• Hardening of the arteries in the brain (severe)—Patients with these medical problems may have an increased chance of serious side effects affecting the nervous system
  • Diarrhea—May be a sign of colon problems and taking nalidixic acid could make this problem worse. Your doctor will want to check you before you begin taking this medicine.
  • Glucose-6-phosphate dehydrogenase (G6PD) deficiency—Patients with G6PD deficiency may have an increased chance of side effects affecting the blood
  • Heart rhythm problems—Nalidixic acid should be used with caution in patients with these conditions.
  • Kidney disease (severe) or
  • Liver disease—Patients with liver disease or severe kidney disease may have an increase in side effects
  • QTc prolongation (rare heart rhythm problem)—Nalidixic acid may cause this condition to become worse, especially with higher doses of this medicine.
  • Sensitivity of the skin to sunlight—Patients taking nalidixic acid may have an increased risk of severe reactions to sunlight. Patients with this condition should not take nalidixic acid.

Proper Use of This Medicine

Do not give this medicine to infants or children unless otherwise directed by your doctor. It has been shown to cause bone problems in young animals and may cause these problems in children.

Nalidixic acid is best taken with a full glass (8 ounces) of water on an empty stomach (either 1 hour before or 2 hours after meals). However, if this medicine causes nausea or upset stomach, it may be taken with food. Several additional glasses of water should be taken every day, unless you are otherwise directed by your doctor.

To help clear up your infection completely, keep taking this medicine for the full time of treatment , even if you begin to feel better after a few days. Do not miss any doses .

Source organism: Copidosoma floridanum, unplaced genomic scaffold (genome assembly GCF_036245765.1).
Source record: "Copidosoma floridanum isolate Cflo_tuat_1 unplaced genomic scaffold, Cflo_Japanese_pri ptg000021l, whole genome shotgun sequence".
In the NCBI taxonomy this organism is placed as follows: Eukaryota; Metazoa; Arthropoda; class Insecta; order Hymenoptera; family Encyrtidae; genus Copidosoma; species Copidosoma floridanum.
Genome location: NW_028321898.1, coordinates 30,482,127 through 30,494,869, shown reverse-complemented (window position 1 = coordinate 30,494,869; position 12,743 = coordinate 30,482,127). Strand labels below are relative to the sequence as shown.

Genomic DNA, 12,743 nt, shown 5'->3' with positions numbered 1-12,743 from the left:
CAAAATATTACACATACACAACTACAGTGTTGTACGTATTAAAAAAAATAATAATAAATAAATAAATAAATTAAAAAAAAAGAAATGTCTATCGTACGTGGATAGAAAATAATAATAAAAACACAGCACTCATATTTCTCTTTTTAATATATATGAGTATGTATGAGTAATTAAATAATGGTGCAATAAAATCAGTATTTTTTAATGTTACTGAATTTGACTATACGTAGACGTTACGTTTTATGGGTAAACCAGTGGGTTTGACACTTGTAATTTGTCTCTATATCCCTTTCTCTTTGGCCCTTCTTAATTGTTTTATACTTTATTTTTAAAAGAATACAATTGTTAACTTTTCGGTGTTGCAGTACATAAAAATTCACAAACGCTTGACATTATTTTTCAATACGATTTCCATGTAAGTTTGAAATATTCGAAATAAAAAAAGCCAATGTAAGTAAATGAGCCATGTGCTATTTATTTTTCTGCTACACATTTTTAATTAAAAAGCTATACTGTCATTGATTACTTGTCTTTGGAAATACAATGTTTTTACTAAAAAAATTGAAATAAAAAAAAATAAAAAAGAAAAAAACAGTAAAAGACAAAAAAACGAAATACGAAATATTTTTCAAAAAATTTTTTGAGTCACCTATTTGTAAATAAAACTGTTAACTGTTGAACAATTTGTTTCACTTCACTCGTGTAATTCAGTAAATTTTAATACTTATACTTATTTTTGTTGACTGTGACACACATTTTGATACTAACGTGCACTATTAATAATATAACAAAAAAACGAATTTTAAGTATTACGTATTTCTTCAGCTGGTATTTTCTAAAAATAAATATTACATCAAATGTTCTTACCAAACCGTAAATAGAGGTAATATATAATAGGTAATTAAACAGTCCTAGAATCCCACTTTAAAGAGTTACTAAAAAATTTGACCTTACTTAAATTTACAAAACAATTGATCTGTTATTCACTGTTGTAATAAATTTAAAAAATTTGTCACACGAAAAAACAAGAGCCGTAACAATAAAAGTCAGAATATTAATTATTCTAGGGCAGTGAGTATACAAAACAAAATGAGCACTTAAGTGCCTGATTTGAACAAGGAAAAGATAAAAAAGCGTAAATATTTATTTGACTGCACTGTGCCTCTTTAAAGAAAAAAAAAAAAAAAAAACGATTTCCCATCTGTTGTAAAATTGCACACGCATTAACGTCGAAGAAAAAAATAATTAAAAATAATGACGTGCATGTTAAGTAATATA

Dosing—The dose of nalidixic acid will be different for different patients. Follow your doctor"s orders or the directions on the label . The following information includes only the average doses of nalidixic acid. If your dose is different, do not change it unless your doctor tells you to do so.

The number of tablets that you take depends on the strength of the medicine. Also, the number of doses you take each day, the time allowed between doses, and the length of time you take the medicine depend on the medical problem for which you are taking nalidixic acid .

  • For oral dosage forms (tablets):
    • Adults and children 12 years of age and older: 1 gram (g) every six hours (four times a day) for one to two weeks to start; then, 500 milligrams (mg) every six hours.
    • Children 3 months to 12 years of age: The dose is based on body weight and must be determined by the doctor.
    • Infants up to 3 months of age: This medicine should not be used in infants up to 3 months of age since nalidixic acid has been shown to cause bone problems in young animals.

Missed dose—If you do miss a dose of this medicine, take it as soon as possible. However, if it is almost time for your next dose, skip the missed dose and go back to your regular dosing schedule. Do not double doses.

Storage—To store this medicine:

  • Keep out of the reach of children.
  • Store away from heat and direct light.
  • Do not store this medicine in the bathroom, near the kitchen sink, or in other damp places. Heat or moisture may cause the medicine to break down.
  • Do not keep outdated medicine or medicine no longer needed. Be sure that any discarded medicine is out of the reach of children.

Precautions While Using This Medicine

If you will be taking this medicine for more than 2 weeks, your doctor should check your progress at regular visits.

If your symptoms do not improve within 2 days, or if they become worse, check with your doctor.

If you are taking aluminum-, calcium-, or magnesium-containing antacids, didanosine (e.g., Videx), iron supplements, zinc-containing multivitamins, or sucralfate, do not take them at the same time that you take this medicine. It is best to take these medicines at least 2 hours before or 2 hours after taking nalidixic acid.

This medicine may cause blurred vision or other vision problems. It may also cause some people to become dizzy, drowsy, or less alert than they are normally. Make sure you know how you react to this medicine before you drive, use machines, or do anything else that could be dangerous if you are dizzy or are not alert or able to see well . If these reactions are especially bothersome, check with your doctor.